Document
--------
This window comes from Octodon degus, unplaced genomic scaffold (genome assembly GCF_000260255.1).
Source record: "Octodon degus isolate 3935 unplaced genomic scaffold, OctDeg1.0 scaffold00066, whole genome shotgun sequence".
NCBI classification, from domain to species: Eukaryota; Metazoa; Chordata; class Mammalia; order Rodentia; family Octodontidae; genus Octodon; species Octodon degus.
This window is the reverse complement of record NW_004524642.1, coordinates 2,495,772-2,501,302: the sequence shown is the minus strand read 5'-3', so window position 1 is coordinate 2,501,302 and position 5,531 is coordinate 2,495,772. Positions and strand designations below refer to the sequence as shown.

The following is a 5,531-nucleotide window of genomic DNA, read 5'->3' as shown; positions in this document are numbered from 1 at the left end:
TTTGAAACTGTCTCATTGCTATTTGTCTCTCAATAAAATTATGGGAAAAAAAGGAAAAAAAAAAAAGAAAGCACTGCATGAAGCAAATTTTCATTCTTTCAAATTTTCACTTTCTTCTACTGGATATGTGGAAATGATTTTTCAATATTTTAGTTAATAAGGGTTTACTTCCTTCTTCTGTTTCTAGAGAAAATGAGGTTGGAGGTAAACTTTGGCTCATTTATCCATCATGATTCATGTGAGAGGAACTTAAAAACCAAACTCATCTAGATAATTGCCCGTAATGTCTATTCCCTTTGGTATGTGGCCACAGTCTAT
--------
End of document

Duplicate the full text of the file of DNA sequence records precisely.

This window comes from Octodon degus, unplaced genomic scaffold (genome assembly GCF_000260255.1).
Source record: "Octodon degus isolate 3935 unplaced genomic scaffold, OctDeg1.0 scaffold00066, whole genome shotgun sequence".
NCBI classification, from domain to species: Eukaryota; Metazoa; Chordata; class Mammalia; order Rodentia; family Octodontidae; genus Octodon; species Octodon degus.
This window is the reverse complement of record NW_004524642.1, coordinates 2,495,772-2,501,302: the sequence shown is the minus strand read 5'-3', so window position 1 is coordinate 2,501,302 and position 5,531 is coordinate 2,495,772. Positions and strand designations below refer to the sequence as shown.

The following is a 5,531-nucleotide window of genomic DNA, read 5'->3' as shown; positions in this document are numbered from 1 at the left end:
TTTGAAACTGTCTCATTGCTATTTGTCTCTCAATAAAATTATGGGAAAAAAAGGAAAAAAAAAAAAGAAAGCACTGCATGAAGCAAATTTTCATTCTTTCAAATTTTCACTTTCTTCTACTGGATATGTGGAAATGATTTTTCAATATTTTAGTTAATAAGGGTTTACTTCCTTCTTCTGTTTCTAGAGAAAATGAGGTTGGAGGTAAACTTTGGCTCATTTATCCATCATGATTCATGTGAGAGGAACTTAAAAACCAAACTCATCTAGATAATTGCCCGTAATGTCTATTCCCTTTGGTATGTGGCCACAGTCTAT